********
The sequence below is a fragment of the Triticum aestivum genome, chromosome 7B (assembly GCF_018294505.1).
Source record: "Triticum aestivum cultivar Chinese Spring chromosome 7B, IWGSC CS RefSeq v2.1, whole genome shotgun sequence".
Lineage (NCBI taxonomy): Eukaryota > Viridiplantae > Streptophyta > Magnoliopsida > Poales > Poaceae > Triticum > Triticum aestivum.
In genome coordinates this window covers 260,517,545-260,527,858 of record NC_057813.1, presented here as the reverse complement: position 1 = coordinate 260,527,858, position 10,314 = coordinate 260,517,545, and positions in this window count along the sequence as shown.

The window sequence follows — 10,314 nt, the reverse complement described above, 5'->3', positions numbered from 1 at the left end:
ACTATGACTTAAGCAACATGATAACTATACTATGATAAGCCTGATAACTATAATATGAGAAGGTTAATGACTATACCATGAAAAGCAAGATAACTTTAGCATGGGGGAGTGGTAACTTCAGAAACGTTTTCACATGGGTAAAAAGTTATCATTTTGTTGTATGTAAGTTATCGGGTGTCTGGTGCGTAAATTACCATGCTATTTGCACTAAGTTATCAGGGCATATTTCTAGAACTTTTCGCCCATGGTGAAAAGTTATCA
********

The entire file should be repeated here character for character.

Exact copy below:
The sequence below is a fragment of the Triticum aestivum genome, chromosome 7B (assembly GCF_018294505.1).
Source record: "Triticum aestivum cultivar Chinese Spring chromosome 7B, IWGSC CS RefSeq v2.1, whole genome shotgun sequence".
Lineage (NCBI taxonomy): Eukaryota > Viridiplantae > Streptophyta > Magnoliopsida > Poales > Poaceae > Triticum > Triticum aestivum.
In genome coordinates this window covers 260,517,545-260,527,858 of record NC_057813.1, presented here as the reverse complement: position 1 = coordinate 260,527,858, position 10,314 = coordinate 260,517,545, and positions in this window count along the sequence as shown.

The window sequence follows — 10,314 nt, the reverse complement described above, 5'->3', positions numbered from 1 at the left end:
ACTATGACTTAAGCAACATGATAACTATACTATGATAAGCCTGATAACTATAATATGAGAAGGTTAATGACTATACCATGAAAAGCAAGATAACTTTAGCATGGGGGAGTGGTAACTTCAGAAACGTTTTCACATGGGTAAAAAGTTATCATTTTGTTGTATGTAAGTTATCGGGTGTCTGGTGCGTAAATTACCATGCTATTTGCACTAAGTTATCAGGGCATATTTCTAGAACTTTTCGCCCATGGTGAAAAGTTATCA